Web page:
EdX, a virtual education platform co-founded by Harvard and MIT, recently launched a financial aid program, allowing financially disadvantaged students to receive a 90-percent discount on verified course certificates.
While it is free to enroll in courses, users are required to pay fees that range from $50 to $100 in order to earn a verified certificate from an institution upon completing a course. Until last December, edX students had the option of earning a free “honor code certificate” for courses they audited, but the company discontinued that option.
Now, as of December, students have the option of applying for financial assistance for verified certificates from edX—the four-year-old non-profit provider of massive online open courses that now boasts more than 90 partners from around the globe.
In order to receive a discounted credential, interested online learners must submit an application that is evaluated “holistically” by an edX support team, according to edX CEO Anant Agarwal. In the application, users must report an annual household income and write short essays about their financial situations, learning goals, and career aspirations.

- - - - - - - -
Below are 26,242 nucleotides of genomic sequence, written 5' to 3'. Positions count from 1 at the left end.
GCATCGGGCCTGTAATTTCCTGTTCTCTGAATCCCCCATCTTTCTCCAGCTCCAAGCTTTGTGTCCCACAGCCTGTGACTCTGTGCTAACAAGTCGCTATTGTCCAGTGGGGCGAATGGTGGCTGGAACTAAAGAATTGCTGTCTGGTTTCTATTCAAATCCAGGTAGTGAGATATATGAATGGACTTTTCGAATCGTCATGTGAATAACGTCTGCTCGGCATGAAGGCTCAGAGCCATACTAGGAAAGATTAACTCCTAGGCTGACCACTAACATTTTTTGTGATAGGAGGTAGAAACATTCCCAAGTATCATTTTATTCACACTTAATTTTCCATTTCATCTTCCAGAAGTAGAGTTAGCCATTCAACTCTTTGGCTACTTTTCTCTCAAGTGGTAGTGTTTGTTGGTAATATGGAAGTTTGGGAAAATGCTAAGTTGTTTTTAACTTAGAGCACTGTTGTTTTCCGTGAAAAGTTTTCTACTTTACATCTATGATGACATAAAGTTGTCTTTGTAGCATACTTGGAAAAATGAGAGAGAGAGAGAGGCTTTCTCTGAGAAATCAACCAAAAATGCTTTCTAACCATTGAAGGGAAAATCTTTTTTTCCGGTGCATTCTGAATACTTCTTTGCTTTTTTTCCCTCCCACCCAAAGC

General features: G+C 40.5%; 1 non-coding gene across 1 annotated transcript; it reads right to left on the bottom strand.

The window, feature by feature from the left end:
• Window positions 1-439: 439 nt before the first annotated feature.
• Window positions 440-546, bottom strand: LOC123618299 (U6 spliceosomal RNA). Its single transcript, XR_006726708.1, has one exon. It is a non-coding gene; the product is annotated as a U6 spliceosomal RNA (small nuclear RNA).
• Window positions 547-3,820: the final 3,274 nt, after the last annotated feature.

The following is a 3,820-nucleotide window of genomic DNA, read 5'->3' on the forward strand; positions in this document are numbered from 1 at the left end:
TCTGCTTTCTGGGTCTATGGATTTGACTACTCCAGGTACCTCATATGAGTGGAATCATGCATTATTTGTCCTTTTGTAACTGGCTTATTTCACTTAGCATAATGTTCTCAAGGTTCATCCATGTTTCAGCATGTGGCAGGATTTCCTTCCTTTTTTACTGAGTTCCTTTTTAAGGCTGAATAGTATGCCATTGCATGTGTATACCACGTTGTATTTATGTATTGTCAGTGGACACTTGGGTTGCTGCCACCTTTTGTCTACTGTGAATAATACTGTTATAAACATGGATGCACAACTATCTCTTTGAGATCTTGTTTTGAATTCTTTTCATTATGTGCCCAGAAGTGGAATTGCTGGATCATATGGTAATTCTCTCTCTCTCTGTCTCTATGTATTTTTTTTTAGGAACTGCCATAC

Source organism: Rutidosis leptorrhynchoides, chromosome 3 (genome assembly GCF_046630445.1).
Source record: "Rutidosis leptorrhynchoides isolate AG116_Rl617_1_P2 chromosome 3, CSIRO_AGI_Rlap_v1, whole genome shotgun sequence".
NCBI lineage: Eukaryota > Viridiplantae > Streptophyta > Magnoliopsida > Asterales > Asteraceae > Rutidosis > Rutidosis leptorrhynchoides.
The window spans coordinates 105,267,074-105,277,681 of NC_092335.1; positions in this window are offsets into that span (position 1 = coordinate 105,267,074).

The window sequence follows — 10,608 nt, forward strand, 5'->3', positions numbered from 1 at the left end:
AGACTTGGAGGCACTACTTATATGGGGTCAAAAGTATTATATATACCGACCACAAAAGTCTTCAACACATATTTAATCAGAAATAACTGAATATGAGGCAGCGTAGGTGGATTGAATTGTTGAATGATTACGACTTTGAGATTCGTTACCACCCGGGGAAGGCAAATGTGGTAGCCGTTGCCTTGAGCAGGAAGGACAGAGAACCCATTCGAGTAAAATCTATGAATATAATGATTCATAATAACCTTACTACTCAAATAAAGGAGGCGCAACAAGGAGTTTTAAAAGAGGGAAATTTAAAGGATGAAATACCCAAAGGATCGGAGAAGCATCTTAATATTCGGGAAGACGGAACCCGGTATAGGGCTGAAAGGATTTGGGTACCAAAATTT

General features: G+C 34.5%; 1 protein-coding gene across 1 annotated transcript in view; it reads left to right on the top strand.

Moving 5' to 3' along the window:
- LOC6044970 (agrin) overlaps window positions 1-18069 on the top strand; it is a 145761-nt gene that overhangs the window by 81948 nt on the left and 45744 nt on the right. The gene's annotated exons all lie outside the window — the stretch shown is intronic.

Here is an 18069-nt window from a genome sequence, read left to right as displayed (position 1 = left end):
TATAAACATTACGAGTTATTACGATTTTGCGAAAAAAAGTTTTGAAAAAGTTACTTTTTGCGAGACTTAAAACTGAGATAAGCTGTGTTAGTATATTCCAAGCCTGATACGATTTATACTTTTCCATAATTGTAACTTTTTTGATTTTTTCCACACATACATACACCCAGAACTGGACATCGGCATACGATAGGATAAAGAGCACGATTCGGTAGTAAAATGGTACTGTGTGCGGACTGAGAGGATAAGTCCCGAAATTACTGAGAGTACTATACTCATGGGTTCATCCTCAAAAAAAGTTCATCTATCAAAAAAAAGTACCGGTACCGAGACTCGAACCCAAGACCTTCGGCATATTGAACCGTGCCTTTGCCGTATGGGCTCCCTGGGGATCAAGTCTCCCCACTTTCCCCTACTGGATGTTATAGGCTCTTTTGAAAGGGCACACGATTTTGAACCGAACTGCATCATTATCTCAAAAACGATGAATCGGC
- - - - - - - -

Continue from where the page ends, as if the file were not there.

“It’s really remarkable how much effort people put into this, which is why we think we have a really good program on our hands,” Agarwal said. “We just started the program four months ago and have been getting several hundred applications a week.”
Although edX and its partner universities have supported the idea of financial aid, Agarwal said the program is “complicated to administer,” especially given that it is funded by in-house dollars at a non-profit organization.
“Our financial aid program is not sustainable,” Agarwal said. “Right now we are funding it out of donor dollars. Our hope is that we get philanthropic contributions to help with our financial program.”
EdX announced its decision to offer financial assistance shortly before researchers Justin Reich and John A. Hansen released the results of a study that found a strong correlation between higher socioeconomic status and the likelihood of completing MOOCs. Reich and Hansen studied users enrolled in 68 Harvard and MIT courses offered through edX.
Robert A. Lue, the faculty director of HarvardX, the University’s branch of edX, emphasized that the new program increases access to certification rather than content for truly “committed” online learners.
“Free access is there now, as it always was,” Lue said.—Crimson staff writer Marella A. Gayla can be reached at email@example.com. Follow her on Twitter @MarellaGayla